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Memorial honouring Lynn Valley tragedy victims incorporates mulch from donated flowers

A flowering dogwood tree has been planted one year after the North Vancouver stabbing attacks
Lynn Valley attacks flower memorial
Flowers from the huge memorial which grew outside the Lynn Valley Village library complex following last year's shocking attack have been composted and used by North Vancouver District to plant a memorial dogwood tree.

In honour of the victims and all those affected by the Lynn Valley tragedy last year, the District of North Vancouver is installing a memorial bench and flowering dogwood tree to provide a place of reflection and continued support.

Being unveiled on Sunday (March 27), the memorial at the Lynn Valley Village plaza was carefully and compassionately constructed by district staff, Mayor Mike Little said, adding the district wanted to support the “continuity from the outpouring of support from the broader community as best we can.”

Sunday marks one year from the date of a stabbing spree that left one woman dead and six others injured at near the Lynn Valley Village library complex and plaza.

The dogwood tree, chosen for its representation of hope, resilience, and strength, is planted in soil and mulch made from the incredible outpouring of flowers and plants laid at the site last year.

“We decided early on to keep supporting the floral display and make sure that that was well kept. Even though we obviously had to scale it down as the items wilted, we kept all of that material and knew that we wanted to use it going forward,” Little said. “So wrapping pieces from the floral, the cellophane … some of that was used in some art pieces. And the flowers themselves were separated for mulch, so that we would be able to take the by product from the initial display and use it towards supporting the memorial going forward.”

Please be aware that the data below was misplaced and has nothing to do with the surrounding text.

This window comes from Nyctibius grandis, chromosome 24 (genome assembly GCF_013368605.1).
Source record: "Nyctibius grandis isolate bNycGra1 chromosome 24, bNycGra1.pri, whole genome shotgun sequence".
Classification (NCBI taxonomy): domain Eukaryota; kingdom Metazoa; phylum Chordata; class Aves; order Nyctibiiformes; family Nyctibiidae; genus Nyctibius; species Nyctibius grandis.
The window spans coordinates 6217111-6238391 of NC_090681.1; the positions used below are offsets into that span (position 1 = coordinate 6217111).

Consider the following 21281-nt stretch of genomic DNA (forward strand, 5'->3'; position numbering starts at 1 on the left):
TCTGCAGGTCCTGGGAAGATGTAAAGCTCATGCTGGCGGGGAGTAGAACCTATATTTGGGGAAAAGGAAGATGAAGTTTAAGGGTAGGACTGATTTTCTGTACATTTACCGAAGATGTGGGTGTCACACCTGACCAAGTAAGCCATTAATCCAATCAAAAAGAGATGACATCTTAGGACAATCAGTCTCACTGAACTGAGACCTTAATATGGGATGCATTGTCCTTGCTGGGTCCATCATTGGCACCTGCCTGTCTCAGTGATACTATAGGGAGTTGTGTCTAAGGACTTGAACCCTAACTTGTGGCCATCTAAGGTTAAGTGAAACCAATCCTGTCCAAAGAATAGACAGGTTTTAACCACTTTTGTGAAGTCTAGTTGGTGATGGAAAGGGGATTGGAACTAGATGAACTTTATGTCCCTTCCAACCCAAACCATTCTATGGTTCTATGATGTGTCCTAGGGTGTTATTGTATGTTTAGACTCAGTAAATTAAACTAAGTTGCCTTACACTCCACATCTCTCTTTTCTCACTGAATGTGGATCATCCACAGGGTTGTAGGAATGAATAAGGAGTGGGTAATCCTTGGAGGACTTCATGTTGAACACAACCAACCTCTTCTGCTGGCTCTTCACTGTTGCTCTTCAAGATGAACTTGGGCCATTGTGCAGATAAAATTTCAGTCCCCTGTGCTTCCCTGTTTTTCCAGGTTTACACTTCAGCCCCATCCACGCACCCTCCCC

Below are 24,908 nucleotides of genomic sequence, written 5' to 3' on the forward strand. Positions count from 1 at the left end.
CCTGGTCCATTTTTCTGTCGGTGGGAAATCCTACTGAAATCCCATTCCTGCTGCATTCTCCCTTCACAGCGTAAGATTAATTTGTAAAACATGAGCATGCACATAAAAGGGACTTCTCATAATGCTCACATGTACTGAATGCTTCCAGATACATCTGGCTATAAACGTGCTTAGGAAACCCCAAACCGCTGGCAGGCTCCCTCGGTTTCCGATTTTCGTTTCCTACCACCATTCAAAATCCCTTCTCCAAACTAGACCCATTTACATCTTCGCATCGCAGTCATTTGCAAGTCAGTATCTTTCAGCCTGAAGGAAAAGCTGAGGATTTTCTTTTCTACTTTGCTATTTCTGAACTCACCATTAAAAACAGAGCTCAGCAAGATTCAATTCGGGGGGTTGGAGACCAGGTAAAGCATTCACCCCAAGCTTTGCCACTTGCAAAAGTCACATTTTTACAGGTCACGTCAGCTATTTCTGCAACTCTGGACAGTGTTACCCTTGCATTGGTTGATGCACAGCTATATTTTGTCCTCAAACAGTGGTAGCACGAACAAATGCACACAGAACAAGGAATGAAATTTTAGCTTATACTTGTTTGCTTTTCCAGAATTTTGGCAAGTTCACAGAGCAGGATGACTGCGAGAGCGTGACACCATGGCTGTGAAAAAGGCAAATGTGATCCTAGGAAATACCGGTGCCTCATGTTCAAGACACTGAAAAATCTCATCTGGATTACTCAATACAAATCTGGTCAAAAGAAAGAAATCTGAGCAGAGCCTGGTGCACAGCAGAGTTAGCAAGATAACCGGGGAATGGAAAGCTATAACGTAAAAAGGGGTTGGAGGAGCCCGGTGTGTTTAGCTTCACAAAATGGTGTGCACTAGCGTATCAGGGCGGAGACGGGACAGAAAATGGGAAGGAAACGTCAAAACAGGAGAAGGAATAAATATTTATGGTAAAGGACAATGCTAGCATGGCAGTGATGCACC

Little said while it is important to commemorate the victims and those affected by the tragedy, “it is a bit of a balancing act for the community.” He believes the district struck the right tone.

“We want to be able to make sure that someone who needs it can use the space for quiet reflection. We also want to recognize that this is a civic plaza, that we want it to be able to be a vibrant and fun space for people. And so we wanted to strike the right balance between having a place that somebody could rest, but also still retaining the space for public events.”

Little noted that while the district would eventually like the space to be used for celebratory events in the future, we need to be cognizant that there are a lot of people in the community who are at different stages with their grief.

“Many of the families that were involved [in the tragedy] decided to remain private, and we're respecting that. … Some want to move on, and some aren't ready to move on, and still need to address their grief over the matter, which they're going to be dealing with for many years to come,” he said. “And so, people are at different points along the path. And we're just trying to make sure that the space can accommodate as many people as we can.”

To allow those closest to the tragedy a more modest recognition, there will be no open public gathering to mark the anniversary. But Little said the bench and memorial tree will be available for people to use at their pleasure going forward.

Charlie Carey is the North Shore News' Indigenous and civic affairs reporter. This reporting beat is made possible by the Local Journalism Initiative.